Every day in India we face new experiences and difficult cultural challenges. We expect these and try to prepare ourselves as best as possible. Today brought a different kind of challenge though. Today, we planted trees. The cyclone last year destroyed sections of the forest, and while our group only planted four trees today, I would like to think we made an albeit small dent in reforestation, in capturing some of our carbon footprint and maybe even changing our own thinking on global climate change. We visited Evergreen Forest this morning, where along with getting our hands dirty, and tasting some homemade chai tea on a work break, we learned about the trade-offs between biodiversity conservation and the carbon crediting system.
In a nutshell, biodiversity conservation creates a sustainable environment by re-introducing different species of trees that are native and can therefore thrive best in a given region while carbon crediting is a system of buying the right to emit carbon dioxide by paying someone else to plant trees. If you want to optimize the biodiversity of the forest then you don’t necessarily cram as many trees as possible into the space as you would if you used the carbon crediting system. Carbon credits are part of the Kyoto Protocols ‘flexible mechanisms’. The Kyoto Protocol to the United Nations Framework Convention on Climate Change sets binding obligations on industrialized countries to reduce emissions of greenhouse gases. It has been largely unsuccessful but at the very least it demonstrates hope that conversations about climate change are happening worldwide. But even if biodiversity conservation is the goal, carbon crediting pays for the forest. As with many elements of development, there is catch-22 built into the system. Do we do what pays or what is ultimately better?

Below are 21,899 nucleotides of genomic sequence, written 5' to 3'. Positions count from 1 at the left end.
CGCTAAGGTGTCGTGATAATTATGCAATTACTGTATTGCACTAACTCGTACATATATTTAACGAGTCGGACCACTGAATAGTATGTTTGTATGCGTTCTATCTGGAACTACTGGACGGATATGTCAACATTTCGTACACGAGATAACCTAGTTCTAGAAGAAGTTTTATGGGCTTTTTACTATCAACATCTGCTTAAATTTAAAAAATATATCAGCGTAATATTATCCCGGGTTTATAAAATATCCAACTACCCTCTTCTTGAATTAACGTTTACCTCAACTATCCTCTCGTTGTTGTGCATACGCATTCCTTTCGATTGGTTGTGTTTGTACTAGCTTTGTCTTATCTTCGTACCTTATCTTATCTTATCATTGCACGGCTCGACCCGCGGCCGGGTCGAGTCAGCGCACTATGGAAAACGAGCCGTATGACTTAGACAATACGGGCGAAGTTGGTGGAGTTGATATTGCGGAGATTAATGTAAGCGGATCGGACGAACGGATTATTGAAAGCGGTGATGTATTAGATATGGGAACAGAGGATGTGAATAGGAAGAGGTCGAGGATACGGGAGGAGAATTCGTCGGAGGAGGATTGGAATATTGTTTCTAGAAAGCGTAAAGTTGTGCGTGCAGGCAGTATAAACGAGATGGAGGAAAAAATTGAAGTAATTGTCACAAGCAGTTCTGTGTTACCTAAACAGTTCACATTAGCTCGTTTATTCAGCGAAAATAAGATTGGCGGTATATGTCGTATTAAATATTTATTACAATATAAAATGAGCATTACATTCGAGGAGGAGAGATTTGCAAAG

For India the change in temperature means rising sea levels, increased cyclonic activity and precipitation patterns and while the jury is still out, one can’t help but connect last year’s cyclone with the climate change. The effect of our trees today is minimal. The one act we did today may not change the world but if that tree can offset even a little of the carbon dioxide released into the atmosphere every day then maybe we are moving in a more sustainable direction.
As we move into the final week of our communications projects in India, we can begin to see how everything in development must be connected in order to be sustainable. The tree we plant for fun on a Saturday morning is actually going to grow into a tool to help the environment, pollution, and creating a scene that would not have existed otherwise. It may be small but maybe with a few more trees we can grow a sustainable future.